Philip Larkin, when he was “coming up England by a different line”, remembered Coventry as the place “where my childhood was unspent”. New Towns like this are remembered (or unremembered) as gaps in the map of Britain, places to be avoided and embarrassed of. But before they were a joke, they were a dream. Stevenage was one of the many “New Towns” which would be conjured into reality by the New Towns Act of 1946 as part of the construction of Labour’s promised “New Jerusalem”. This included the creation of the NHS and the introduction of the tripartite school system. The old town of Stevenage was selected to be developed as were other well-known New Towns such as Hemel Hempstead, Harlow and Basildon. These were all near London but far enough to allow Londoners to escape the smoke, smog and overcrowding of the city, and would help to reduce the housing crisis in the aftermath of the war. The “Year Zero” phase after the war and the relatively small existing populations in the towns allowed for New Towns to be constructed upon a virtual tabula rasa. Town planning corporations managed the developments of the towns and supplied housing, which was carefully managed to ensure a mix of social classes.
Lewis Silkin, the Labour Minister for Town and Country Planning and the principal planner for Stevenage declared: “[I] am most anxious that the planning should be such that the different income groups living in the new towns will not be segregated… When they leave to go home I do not want the better-off people to go to the right, and the less-well-off to go to the left. I want them to ask each other “are you going my way?””. He intended Stevenage to be “gay and bright” and like all New Town planners aimed to replicate the neighbourly spirit of London slums within a self-contained community, near to the countryside but equipped with its own shops, schools and leisure facilities.
Nonetheless, like all things once designated “New”, the New Towns suffered the indignity of ageing and today the modestly utopian vision of the 1950s has faded as fast as the murals. Hemel Hempstead, part of the original wave of New Town developments, once topped a popular vote of the ugliest British towns, with other New Towns like Hatfield (and Coventry) also made the Top 10. Lewis Hamilton, one of Stevenage’s most famous sons, caused a stir in the town when he seemed to refer to it as a “slum” in reference to his life story when accepting an award. Doubtless Hamilton did not mean to compare the town to a real slum, but it is somewhat ironic that New Towns, once symbols of hope, are now associated with the very environments they sought to replace.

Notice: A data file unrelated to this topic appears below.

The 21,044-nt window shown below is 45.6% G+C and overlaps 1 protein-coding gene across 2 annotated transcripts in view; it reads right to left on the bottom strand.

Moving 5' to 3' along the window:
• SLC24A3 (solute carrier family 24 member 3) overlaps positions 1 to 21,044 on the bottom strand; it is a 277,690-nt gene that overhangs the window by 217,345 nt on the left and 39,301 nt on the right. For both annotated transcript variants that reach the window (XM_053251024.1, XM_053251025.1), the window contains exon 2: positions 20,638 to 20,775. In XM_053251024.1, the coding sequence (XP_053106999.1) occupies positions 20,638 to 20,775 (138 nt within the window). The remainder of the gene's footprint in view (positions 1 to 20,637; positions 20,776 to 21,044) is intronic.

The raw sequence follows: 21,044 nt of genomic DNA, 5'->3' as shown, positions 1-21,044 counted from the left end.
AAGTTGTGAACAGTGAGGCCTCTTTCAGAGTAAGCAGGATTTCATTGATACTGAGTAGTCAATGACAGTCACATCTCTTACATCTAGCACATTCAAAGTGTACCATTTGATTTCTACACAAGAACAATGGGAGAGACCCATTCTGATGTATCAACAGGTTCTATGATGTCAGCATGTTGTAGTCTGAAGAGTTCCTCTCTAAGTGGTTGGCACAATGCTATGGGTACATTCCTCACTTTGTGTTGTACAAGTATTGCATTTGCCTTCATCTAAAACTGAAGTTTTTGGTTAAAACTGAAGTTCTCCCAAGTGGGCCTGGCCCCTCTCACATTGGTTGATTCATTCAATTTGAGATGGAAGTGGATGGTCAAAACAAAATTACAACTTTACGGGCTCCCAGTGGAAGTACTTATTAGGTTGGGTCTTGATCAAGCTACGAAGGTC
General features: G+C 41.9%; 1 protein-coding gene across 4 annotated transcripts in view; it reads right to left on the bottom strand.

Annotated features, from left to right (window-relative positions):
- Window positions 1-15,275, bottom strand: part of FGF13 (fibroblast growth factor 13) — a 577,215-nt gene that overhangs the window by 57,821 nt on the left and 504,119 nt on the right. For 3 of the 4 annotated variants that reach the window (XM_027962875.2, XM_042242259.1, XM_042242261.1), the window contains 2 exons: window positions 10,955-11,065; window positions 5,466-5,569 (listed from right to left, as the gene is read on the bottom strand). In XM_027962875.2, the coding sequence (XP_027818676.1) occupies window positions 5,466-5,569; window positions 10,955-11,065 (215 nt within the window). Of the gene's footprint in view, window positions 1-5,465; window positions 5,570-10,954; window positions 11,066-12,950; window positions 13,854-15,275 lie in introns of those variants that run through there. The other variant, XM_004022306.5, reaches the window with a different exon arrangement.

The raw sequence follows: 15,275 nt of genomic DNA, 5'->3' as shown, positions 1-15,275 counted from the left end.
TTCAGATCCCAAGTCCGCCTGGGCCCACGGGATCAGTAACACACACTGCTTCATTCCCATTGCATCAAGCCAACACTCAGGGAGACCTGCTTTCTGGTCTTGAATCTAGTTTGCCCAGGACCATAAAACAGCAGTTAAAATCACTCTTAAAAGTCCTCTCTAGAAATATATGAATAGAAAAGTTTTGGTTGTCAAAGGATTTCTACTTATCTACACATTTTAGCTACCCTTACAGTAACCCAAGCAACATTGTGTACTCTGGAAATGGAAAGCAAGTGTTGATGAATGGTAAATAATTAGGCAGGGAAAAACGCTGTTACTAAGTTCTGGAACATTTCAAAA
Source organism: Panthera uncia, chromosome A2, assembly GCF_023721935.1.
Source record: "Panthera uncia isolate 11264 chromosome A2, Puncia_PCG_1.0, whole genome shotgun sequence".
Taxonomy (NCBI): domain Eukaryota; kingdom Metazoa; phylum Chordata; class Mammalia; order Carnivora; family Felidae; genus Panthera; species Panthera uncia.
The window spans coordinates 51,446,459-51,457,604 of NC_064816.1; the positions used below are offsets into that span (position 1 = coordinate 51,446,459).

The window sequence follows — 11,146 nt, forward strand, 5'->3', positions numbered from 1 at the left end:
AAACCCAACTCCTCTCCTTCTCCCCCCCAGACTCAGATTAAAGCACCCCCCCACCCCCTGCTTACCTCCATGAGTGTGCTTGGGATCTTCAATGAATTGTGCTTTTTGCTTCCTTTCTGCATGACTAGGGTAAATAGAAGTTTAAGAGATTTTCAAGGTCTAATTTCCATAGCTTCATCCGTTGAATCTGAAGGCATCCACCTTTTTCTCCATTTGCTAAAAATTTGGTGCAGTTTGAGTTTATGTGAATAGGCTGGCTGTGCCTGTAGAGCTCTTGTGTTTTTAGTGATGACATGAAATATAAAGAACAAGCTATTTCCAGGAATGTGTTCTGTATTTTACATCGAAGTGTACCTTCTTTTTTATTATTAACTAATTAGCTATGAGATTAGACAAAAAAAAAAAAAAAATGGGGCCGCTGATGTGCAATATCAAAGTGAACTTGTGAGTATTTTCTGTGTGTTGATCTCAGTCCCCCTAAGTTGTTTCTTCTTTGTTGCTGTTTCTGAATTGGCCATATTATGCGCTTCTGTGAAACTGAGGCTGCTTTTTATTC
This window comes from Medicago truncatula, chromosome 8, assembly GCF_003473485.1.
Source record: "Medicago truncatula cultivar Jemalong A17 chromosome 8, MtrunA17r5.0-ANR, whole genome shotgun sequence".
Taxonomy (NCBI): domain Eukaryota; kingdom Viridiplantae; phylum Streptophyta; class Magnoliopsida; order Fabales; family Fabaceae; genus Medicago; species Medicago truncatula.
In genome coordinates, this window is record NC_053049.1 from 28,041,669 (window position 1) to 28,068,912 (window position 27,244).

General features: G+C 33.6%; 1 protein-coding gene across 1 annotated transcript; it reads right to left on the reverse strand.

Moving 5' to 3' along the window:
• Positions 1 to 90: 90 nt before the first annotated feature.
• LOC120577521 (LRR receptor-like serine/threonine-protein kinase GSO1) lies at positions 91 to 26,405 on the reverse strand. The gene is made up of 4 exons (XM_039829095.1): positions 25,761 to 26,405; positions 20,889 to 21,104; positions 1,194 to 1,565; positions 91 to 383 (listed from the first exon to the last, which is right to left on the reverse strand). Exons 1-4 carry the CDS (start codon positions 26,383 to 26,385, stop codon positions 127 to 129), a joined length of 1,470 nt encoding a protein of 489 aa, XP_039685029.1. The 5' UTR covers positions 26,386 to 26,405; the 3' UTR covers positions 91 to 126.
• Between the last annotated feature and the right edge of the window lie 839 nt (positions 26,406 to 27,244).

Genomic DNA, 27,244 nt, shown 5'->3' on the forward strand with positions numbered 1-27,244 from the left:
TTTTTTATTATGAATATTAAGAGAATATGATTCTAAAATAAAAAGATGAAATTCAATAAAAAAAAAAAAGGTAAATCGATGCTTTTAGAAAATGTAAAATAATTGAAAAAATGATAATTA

The photographs of architecture in the Conway Library at the Courtauld allow us to see these towns in a different light: already a concrete reality which people inhabited, where they shopped and worked, but not yet touched by stigma or decayed by years of neglect. The Conway Library also contains numerous photographs of innovative new private houses, each remarkable for its modernity and worthy of documentation. However, New Towns represent an artistic and political project on a grand scale. More than those of private houses, these photos preserve a moment in the life of Britain.
Many of the photographs depict new developments in pristine condition, imposingly tall and with spotless concrete.
However, the most interesting photos are those in which we can see people interacting with the environment around them. As hoped by its planners, crowds of shoppers fill Stevenage town centre, trailing bags and children. An arm curves round a window to wash it from the outside. Children hold hands under the domineering concrete porch of Kensal House. The beauty of these photographs, and the instantly inhospitable effect created in the photos without people reminds us of the original dream of the New Towns. They were not intended to become dilapidated “concrete jungles”, but to provide dignity and security for the post-war generation. Their inhabitants, perhaps defying the photographer’s wish to capture the buildings and towns alone, insist on presenting themselves to the viewer and making their human realities the central issue of the towns.
New Towns Spotify playlist
These songs are by people who grew up in or want to record new towns, council estates, the great sprawling suburbs. They capture the mood of these places, the boredom, the evocative images of hot tarmac and train station platforms, the struggle of trying to live a new childhood in a place which seems destined to be forgotten.
Arcade Fire’s The Wilderness Downtown Project
Arcade Fire’s 2010 album The Suburbs perfectly captures the monotonous beauty of the suburbs. Their collaboration with Google Labs is an innovative use of technology for an evocative artistic project. Enter your home address and the website will personalise a short film to your location.
Courtauld Connects Digitisation Intern